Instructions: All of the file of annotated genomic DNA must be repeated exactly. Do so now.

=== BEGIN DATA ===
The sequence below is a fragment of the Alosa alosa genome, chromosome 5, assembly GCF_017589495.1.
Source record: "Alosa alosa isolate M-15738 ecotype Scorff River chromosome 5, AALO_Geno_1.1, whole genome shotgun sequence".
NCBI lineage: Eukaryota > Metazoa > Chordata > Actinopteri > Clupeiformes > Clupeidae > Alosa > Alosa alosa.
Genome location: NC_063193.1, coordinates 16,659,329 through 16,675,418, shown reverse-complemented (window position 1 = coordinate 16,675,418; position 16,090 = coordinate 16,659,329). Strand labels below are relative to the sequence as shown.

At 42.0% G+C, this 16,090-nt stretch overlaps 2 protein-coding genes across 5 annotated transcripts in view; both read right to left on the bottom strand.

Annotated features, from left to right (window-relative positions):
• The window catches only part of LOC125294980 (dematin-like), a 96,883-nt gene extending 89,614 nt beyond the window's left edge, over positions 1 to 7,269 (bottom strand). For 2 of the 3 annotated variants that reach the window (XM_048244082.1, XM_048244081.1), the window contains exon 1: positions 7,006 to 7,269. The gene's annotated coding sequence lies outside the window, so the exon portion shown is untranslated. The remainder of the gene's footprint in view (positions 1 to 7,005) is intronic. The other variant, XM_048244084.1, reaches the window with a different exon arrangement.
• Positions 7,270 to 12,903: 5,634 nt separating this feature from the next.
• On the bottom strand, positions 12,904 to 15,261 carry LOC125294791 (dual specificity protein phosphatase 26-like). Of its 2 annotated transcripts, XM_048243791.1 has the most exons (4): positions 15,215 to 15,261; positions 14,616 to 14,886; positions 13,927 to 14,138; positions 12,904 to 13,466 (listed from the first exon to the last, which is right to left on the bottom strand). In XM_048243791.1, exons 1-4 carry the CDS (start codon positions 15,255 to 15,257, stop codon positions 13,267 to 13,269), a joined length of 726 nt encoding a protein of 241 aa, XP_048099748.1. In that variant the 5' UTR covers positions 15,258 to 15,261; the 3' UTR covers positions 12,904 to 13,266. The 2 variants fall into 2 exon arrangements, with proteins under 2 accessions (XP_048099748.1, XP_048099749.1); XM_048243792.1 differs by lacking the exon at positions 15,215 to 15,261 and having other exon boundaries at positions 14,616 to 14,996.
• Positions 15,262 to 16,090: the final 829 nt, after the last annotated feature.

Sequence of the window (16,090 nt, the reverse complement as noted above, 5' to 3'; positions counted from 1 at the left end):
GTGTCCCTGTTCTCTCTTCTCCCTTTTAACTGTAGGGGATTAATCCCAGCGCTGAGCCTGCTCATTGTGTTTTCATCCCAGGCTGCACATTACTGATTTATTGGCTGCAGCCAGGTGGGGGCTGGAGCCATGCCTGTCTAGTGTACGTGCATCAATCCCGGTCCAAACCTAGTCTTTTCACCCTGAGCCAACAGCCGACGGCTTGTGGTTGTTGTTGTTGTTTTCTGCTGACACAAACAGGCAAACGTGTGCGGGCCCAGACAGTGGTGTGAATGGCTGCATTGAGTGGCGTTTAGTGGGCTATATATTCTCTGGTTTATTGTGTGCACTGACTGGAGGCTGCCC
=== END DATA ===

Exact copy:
The sequence below is a fragment of the Alosa alosa genome, chromosome 5, assembly GCF_017589495.1.
Source record: "Alosa alosa isolate M-15738 ecotype Scorff River chromosome 5, AALO_Geno_1.1, whole genome shotgun sequence".
NCBI lineage: Eukaryota > Metazoa > Chordata > Actinopteri > Clupeiformes > Clupeidae > Alosa > Alosa alosa.
Genome location: NC_063193.1, coordinates 16,659,329 through 16,675,418, shown reverse-complemented (window position 1 = coordinate 16,675,418; position 16,090 = coordinate 16,659,329). Strand labels below are relative to the sequence as shown.

At 42.0% G+C, this 16,090-nt stretch overlaps 2 protein-coding genes across 5 annotated transcripts in view; both read right to left on the bottom strand.

Annotated features, from left to right (window-relative positions):
• The window catches only part of LOC125294980 (dematin-like), a 96,883-nt gene extending 89,614 nt beyond the window's left edge, over positions 1 to 7,269 (bottom strand). For 2 of the 3 annotated variants that reach the window (XM_048244082.1, XM_048244081.1), the window contains exon 1: positions 7,006 to 7,269. The gene's annotated coding sequence lies outside the window, so the exon portion shown is untranslated. The remainder of the gene's footprint in view (positions 1 to 7,005) is intronic. The other variant, XM_048244084.1, reaches the window with a different exon arrangement.
• Positions 7,270 to 12,903: 5,634 nt separating this feature from the next.
• On the bottom strand, positions 12,904 to 15,261 carry LOC125294791 (dual specificity protein phosphatase 26-like). Of its 2 annotated transcripts, XM_048243791.1 has the most exons (4): positions 15,215 to 15,261; positions 14,616 to 14,886; positions 13,927 to 14,138; positions 12,904 to 13,466 (listed from the first exon to the last, which is right to left on the bottom strand). In XM_048243791.1, exons 1-4 carry the CDS (start codon positions 15,255 to 15,257, stop codon positions 13,267 to 13,269), a joined length of 726 nt encoding a protein of 241 aa, XP_048099748.1. In that variant the 5' UTR covers positions 15,258 to 15,261; the 3' UTR covers positions 12,904 to 13,266. The 2 variants fall into 2 exon arrangements, with proteins under 2 accessions (XP_048099748.1, XP_048099749.1); XM_048243792.1 differs by lacking the exon at positions 15,215 to 15,261 and having other exon boundaries at positions 14,616 to 14,996.
• Positions 15,262 to 16,090: the final 829 nt, after the last annotated feature.

Sequence of the window (16,090 nt, the reverse complement as noted above, 5' to 3'; positions counted from 1 at the left end):
GTGTCCCTGTTCTCTCTTCTCCCTTTTAACTGTAGGGGATTAATCCCAGCGCTGAGCCTGCTCATTGTGTTTTCATCCCAGGCTGCACATTACTGATTTATTGGCTGCAGCCAGGTGGGGGCTGGAGCCATGCCTGTCTAGTGTACGTGCATCAATCCCGGTCCAAACCTAGTCTTTTCACCCTGAGCCAACAGCCGACGGCTTGTGGTTGTTGTTGTTGTTTTCTGCTGACACAAACAGGCAAACGTGTGCGGGCCCAGACAGTGGTGTGAATGGCTGCATTGAGTGGCGTTTAGTGGGCTATATATTCTCTGGTTTATTGTGTGCACTGACTGGAGGCTGCCC